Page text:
Instillation of 10 - 20 mL into the appropriate body cavity is recommended for adequate analgesia and a small amount should be applied to lubricate the endoscope. When combined with other lignocaine products the total dose should not exceed 400 mg.
Lubrication for Endotracheal Intubation
About 2 mL applied to the surface of the tube just prior to insertion. Care should be taken to avoid introducing the product into the lumen of the tube. (See also PRECAUTIONS.)
In children under the age of 12 years up to 6 mg/kg can be used.
Management of Local Anaesthetic Emergencies
The first consideration is prevention, best accomplished by careful and constant monitoring of cardiovascular and respiratory vital signs and the patient's state of consciousness after each local anaesthetic administration. At the first sign of change, oxygen should be administered.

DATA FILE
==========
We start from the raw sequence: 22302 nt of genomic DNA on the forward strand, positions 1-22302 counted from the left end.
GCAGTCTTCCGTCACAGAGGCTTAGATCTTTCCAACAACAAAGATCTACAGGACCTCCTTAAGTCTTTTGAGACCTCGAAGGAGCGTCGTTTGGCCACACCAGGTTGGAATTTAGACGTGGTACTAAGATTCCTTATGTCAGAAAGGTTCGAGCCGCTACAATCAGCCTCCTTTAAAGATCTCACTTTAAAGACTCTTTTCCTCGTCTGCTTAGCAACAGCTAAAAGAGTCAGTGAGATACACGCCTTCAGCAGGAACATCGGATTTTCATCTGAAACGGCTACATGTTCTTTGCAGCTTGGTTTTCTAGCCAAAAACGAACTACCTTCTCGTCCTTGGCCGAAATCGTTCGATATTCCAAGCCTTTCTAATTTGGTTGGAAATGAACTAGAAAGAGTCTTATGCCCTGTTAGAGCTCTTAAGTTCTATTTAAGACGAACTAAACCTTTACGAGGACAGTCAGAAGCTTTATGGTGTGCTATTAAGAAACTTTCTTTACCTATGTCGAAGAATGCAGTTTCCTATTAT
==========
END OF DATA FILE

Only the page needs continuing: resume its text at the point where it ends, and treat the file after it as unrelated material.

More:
If convulsions occur then immediate attention is required for the maintenance of a patent airway and assisted or controlled ventilation with oxygen, via a positive airway pressure delivery system mask. Adequacy of the circulation should then be evaluated, bearing in mind that drugs used to treat convulsions depress the circulation when administered IV.
Should convulsions persist despite adequate respiratory support, and if the status of the circulation permits, appropriate anticonvulsant medication such as an ultra-short acting barbiturate or a benzodiazepine may be administered IV. The clinician should be familiar with these anticonvulsant drugs prior to use of local anaesthetics.
Dialysis is of negligible value in the treatment of acute overdosage with lignocaine.
Xylocaine® Jelly 2% is supplied for single use as a 30 g tube.
Store below 25°C.
Name and Address of the Sponsor
AstraZeneca Pty Ltd
ABN 54 009 682 311
NORTH RYDE NSW 2113
Date of approval
Date of approval: 31 October 2006
Date of most recent amendment: 18 June 2007
® Trade Marks herein are the property of the AstraZeneca group.